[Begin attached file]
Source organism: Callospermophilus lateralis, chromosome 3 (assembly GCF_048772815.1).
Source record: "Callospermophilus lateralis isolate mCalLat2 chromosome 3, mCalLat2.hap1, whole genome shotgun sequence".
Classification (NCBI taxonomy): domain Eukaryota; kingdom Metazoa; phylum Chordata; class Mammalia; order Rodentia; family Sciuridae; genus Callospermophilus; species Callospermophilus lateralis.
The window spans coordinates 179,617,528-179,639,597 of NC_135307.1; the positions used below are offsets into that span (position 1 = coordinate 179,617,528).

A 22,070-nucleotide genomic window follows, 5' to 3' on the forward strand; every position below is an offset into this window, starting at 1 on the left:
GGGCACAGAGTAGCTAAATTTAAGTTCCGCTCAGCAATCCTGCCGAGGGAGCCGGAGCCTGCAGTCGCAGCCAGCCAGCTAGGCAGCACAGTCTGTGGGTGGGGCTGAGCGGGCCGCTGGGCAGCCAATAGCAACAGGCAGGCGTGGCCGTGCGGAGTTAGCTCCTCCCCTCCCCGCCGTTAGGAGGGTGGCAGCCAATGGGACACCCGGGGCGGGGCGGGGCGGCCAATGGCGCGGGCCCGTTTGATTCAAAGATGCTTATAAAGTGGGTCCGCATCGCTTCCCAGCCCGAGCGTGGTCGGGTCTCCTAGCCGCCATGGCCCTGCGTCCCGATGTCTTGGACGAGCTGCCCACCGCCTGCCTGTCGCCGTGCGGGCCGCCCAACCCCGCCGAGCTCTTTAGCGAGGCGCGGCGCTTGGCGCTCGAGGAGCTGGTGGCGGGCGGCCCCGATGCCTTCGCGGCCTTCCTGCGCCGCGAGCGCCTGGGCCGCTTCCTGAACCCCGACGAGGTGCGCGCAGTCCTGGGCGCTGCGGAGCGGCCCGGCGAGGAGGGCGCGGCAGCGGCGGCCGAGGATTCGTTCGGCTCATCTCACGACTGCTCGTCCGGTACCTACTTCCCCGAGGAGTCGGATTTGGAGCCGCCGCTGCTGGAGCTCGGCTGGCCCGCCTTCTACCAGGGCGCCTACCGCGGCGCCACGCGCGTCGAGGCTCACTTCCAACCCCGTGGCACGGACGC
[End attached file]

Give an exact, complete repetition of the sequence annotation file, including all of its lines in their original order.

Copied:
Source organism: Callospermophilus lateralis, chromosome 3 (assembly GCF_048772815.1).
Source record: "Callospermophilus lateralis isolate mCalLat2 chromosome 3, mCalLat2.hap1, whole genome shotgun sequence".
Classification (NCBI taxonomy): domain Eukaryota; kingdom Metazoa; phylum Chordata; class Mammalia; order Rodentia; family Sciuridae; genus Callospermophilus; species Callospermophilus lateralis.
The window spans coordinates 179,617,528-179,639,597 of NC_135307.1; the positions used below are offsets into that span (position 1 = coordinate 179,617,528).

A 22,070-nucleotide genomic window follows, 5' to 3' on the forward strand; every position below is an offset into this window, starting at 1 on the left:
GGGCACAGAGTAGCTAAATTTAAGTTCCGCTCAGCAATCCTGCCGAGGGAGCCGGAGCCTGCAGTCGCAGCCAGCCAGCTAGGCAGCACAGTCTGTGGGTGGGGCTGAGCGGGCCGCTGGGCAGCCAATAGCAACAGGCAGGCGTGGCCGTGCGGAGTTAGCTCCTCCCCTCCCCGCCGTTAGGAGGGTGGCAGCCAATGGGACACCCGGGGCGGGGCGGGGCGGCCAATGGCGCGGGCCCGTTTGATTCAAAGATGCTTATAAAGTGGGTCCGCATCGCTTCCCAGCCCGAGCGTGGTCGGGTCTCCTAGCCGCCATGGCCCTGCGTCCCGATGTCTTGGACGAGCTGCCCACCGCCTGCCTGTCGCCGTGCGGGCCGCCCAACCCCGCCGAGCTCTTTAGCGAGGCGCGGCGCTTGGCGCTCGAGGAGCTGGTGGCGGGCGGCCCCGATGCCTTCGCGGCCTTCCTGCGCCGCGAGCGCCTGGGCCGCTTCCTGAACCCCGACGAGGTGCGCGCAGTCCTGGGCGCTGCGGAGCGGCCCGGCGAGGAGGGCGCGGCAGCGGCGGCCGAGGATTCGTTCGGCTCATCTCACGACTGCTCGTCCGGTACCTACTTCCCCGAGGAGTCGGATTTGGAGCCGCCGCTGCTGGAGCTCGGCTGGCCCGCCTTCTACCAGGGCGCCTACCGCGGCGCCACGCGCGTCGAGGCTCACTTCCAACCCCGTGGCACGGACGC